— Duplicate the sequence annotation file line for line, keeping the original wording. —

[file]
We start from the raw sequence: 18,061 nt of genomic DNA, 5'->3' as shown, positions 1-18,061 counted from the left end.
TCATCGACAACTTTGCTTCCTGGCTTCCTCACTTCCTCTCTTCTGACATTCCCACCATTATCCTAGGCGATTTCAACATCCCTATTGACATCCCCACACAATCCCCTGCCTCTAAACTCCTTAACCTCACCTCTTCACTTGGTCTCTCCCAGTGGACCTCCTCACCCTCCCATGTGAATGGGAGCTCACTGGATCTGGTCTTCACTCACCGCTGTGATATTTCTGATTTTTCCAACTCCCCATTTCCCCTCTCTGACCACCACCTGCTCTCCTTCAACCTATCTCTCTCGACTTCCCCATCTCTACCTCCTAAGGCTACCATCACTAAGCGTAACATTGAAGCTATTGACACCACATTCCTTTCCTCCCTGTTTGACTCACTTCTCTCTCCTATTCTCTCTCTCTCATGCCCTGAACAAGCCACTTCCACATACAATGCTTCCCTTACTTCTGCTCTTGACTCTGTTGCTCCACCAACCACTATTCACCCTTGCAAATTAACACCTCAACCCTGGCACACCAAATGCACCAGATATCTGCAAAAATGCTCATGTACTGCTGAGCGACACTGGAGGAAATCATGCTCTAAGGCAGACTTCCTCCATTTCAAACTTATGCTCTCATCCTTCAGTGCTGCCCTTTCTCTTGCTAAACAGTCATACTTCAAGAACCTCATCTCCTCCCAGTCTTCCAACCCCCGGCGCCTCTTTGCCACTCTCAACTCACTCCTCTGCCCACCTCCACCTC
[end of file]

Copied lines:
We start from the raw sequence: 18,061 nt of genomic DNA, 5'->3' as shown, positions 1-18,061 counted from the left end.
TCATCGACAACTTTGCTTCCTGGCTTCCTCACTTCCTCTCTTCTGACATTCCCACCATTATCCTAGGCGATTTCAACATCCCTATTGACATCCCCACACAATCCCCTGCCTCTAAACTCCTTAACCTCACCTCTTCACTTGGTCTCTCCCAGTGGACCTCCTCACCCTCCCATGTGAATGGGAGCTCACTGGATCTGGTCTTCACTCACCGCTGTGATATTTCTGATTTTTCCAACTCCCCATTTCCCCTCTCTGACCACCACCTGCTCTCCTTCAACCTATCTCTCTCGACTTCCCCATCTCTACCTCCTAAGGCTACCATCACTAAGCGTAACATTGAAGCTATTGACACCACATTCCTTTCCTCCCTGTTTGACTCACTTCTCTCTCCTATTCTCTCTCTCTCATGCCCTGAACAAGCCACTTCCACATACAATGCTTCCCTTACTTCTGCTCTTGACTCTGTTGCTCCACCAACCACTATTCACCCTTGCAAATTAACACCTCAACCCTGGCACACCAAATGCACCAGATATCTGCAAAAATGCTCATGTACTGCTGAGCGACACTGGAGGAAATCATGCTCTAAGGCAGACTTCCTCCATTTCAAACTTATGCTCTCATCCTTCAGTGCTGCCCTTTCTCTTGCTAAACAGTCATACTTCAAGAACCTCATCTCCTCCCAGTCTTCCAACCCCCGGCGCCTCTTTGCCACTCTCAACTCACTCCTCTGCCCACCTCCACCTC